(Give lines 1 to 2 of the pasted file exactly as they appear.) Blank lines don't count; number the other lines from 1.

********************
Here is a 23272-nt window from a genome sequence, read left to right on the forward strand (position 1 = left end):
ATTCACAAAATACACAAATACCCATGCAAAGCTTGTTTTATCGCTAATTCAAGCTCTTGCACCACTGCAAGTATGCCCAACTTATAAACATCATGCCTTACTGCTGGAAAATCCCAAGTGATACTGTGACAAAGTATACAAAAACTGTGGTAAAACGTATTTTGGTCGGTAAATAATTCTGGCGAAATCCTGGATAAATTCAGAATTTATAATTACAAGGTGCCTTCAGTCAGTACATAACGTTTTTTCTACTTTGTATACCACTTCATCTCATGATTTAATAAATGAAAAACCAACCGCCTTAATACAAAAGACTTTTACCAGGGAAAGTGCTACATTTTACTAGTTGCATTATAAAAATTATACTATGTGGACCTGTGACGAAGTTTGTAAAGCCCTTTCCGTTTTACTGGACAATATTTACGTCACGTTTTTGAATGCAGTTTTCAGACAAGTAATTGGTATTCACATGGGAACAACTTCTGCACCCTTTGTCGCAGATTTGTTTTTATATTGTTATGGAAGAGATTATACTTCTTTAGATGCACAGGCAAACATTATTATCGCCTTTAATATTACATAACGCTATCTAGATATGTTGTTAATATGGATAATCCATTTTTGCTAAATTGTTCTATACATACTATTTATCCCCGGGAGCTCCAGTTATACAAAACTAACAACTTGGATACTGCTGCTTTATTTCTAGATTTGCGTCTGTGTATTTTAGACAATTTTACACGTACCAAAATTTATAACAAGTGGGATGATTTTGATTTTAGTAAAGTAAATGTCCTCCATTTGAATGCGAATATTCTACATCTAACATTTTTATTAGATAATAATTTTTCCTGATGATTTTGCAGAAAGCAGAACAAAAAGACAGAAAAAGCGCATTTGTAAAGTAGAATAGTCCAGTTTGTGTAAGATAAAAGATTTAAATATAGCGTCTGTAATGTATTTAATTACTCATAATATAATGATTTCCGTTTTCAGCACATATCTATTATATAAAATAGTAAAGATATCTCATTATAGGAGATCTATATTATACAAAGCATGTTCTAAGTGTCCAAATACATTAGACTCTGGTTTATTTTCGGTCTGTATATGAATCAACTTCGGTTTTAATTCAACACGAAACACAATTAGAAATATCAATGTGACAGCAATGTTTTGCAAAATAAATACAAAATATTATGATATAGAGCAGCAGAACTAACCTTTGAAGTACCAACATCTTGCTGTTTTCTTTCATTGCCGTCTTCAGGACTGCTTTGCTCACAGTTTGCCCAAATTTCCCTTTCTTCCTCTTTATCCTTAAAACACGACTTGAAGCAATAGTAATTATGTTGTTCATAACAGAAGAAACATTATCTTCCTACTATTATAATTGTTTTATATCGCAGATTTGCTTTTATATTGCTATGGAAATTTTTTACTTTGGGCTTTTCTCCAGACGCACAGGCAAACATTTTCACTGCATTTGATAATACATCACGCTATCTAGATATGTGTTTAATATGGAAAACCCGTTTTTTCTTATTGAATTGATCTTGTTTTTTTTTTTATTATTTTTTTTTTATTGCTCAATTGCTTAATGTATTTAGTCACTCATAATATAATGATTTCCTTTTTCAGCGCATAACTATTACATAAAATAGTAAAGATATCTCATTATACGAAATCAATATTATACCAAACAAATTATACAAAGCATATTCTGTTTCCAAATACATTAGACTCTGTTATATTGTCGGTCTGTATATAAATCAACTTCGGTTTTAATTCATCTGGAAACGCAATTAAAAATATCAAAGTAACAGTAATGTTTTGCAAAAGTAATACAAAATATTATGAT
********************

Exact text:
Here is a 23272-nt window from a genome sequence, read left to right on the forward strand (position 1 = left end):
ATTCACAAAATACACAAATACCCATGCAAAGCTTGTTTTATCGCTAATTCAAGCTCTTGCACCACTGCAAGTATGCCCAACTTATAAACATCATGCCTTACTGCTGGAAAATCCCAAGTGATACTGTGACAAAGTATACAAAAACTGTGGTAAAACGTATTTTGGTCGGTAAATAATTCTGGCGAAATCCTGGATAAATTCAGAATTTATAATTACAAGGTGCCTTCAGTCAGTACATAACGTTTTTTCTACTTTGTATACCACTTCATCTCATGATTTAATAAATGAAAAACCAACCGCCTTAATACAAAAGACTTTTACCAGGGAAAGTGCTACATTTTACTAGTTGCATTATAAAAATTATACTATGTGGACCTGTGACGAAGTTTGTAAAGCCCTTTCCGTTTTACTGGACAATATTTACGTCACGTTTTTGAATGCAGTTTTCAGACAAGTAATTGGTATTCACATGGGAACAACTTCTGCACCCTTTGTCGCAGATTTGTTTTTATATTGTTATGGAAGAGATTATACTTCTTTAGATGCACAGGCAAACATTATTATCGCCTTTAATATTACATAACGCTATCTAGATATGTTGTTAATATGGATAATCCATTTTTGCTAAATTGTTCTATACATACTATTTATCCCCGGGAGCTCCAGTTATACAAAACTAACAACTTGGATACTGCTGCTTTATTTCTAGATTTGCGTCTGTGTATTTTAGACAATTTTACACGTACCAAAATTTATAACAAGTGGGATGATTTTGATTTTAGTAAAGTAAATGTCCTCCATTTGAATGCGAATATTCTACATCTAACATTTTTATTAGATAATAATTTTTCCTGATGATTTTGCAGAAAGCAGAACAAAAAGACAGAAAAAGCGCATTTGTAAAGTAGAATAGTCCAGTTTGTGTAAGATAAAAGATTTAAATATAGCGTCTGTAATGTATTTAATTACTCATAATATAATGATTTCCGTTTTCAGCACATATCTATTATATAAAATAGTAAAGATATCTCATTATAGGAGATCTATATTATACAAAGCATGTTCTAAGTGTCCAAATACATTAGACTCTGGTTTATTTTCGGTCTGTATATGAATCAACTTCGGTTTTAATTCAACACGAAACACAATTAGAAATATCAATGTGACAGCAATGTTTTGCAAAATAAATACAAAATATTATGATATAGAGCAGCAGAACTAACCTTTGAAGTACCAACATCTTGCTGTTTTCTTTCATTGCCGTCTTCAGGACTGCTTTGCTCACAGTTTGCCCAAATTTCCCTTTCTTCCTCTTTATCCTTAAAACACGACTTGAAGCAATAGTAATTATGTTGTTCATAACAGAAGAAACATTATCTTCCTACTATTATAATTGTTTTATATCGCAGATTTGCTTTTATATTGCTATGGAAATTTTTTACTTTGGGCTTTTCTCCAGACGCACAGGCAAACATTTTCACTGCATTTGATAATACATCACGCTATCTAGATATGTGTTTAATATGGAAAACCCGTTTTTTCTTATTGAATTGATCTTGTTTTTTTTTTTATTATTTTTTTTTTATTGCTCAATTGCTTAATGTATTTAGTCACTCATAATATAATGATTTCCTTTTTCAGCGCATAACTATTACATAAAATAGTAAAGATATCTCATTATACGAAATCAATATTATACCAAACAAATTATACAAAGCATATTCTGTTTCCAAATACATTAGACTCTGTTATATTGTCGGTCTGTATATAAATCAACTTCGGTTTTAATTCATCTGGAAACGCAATTAAAAATATCAAAGTAACAGTAATGTTTTGCAAAAGTAATACAAAATATTATGAT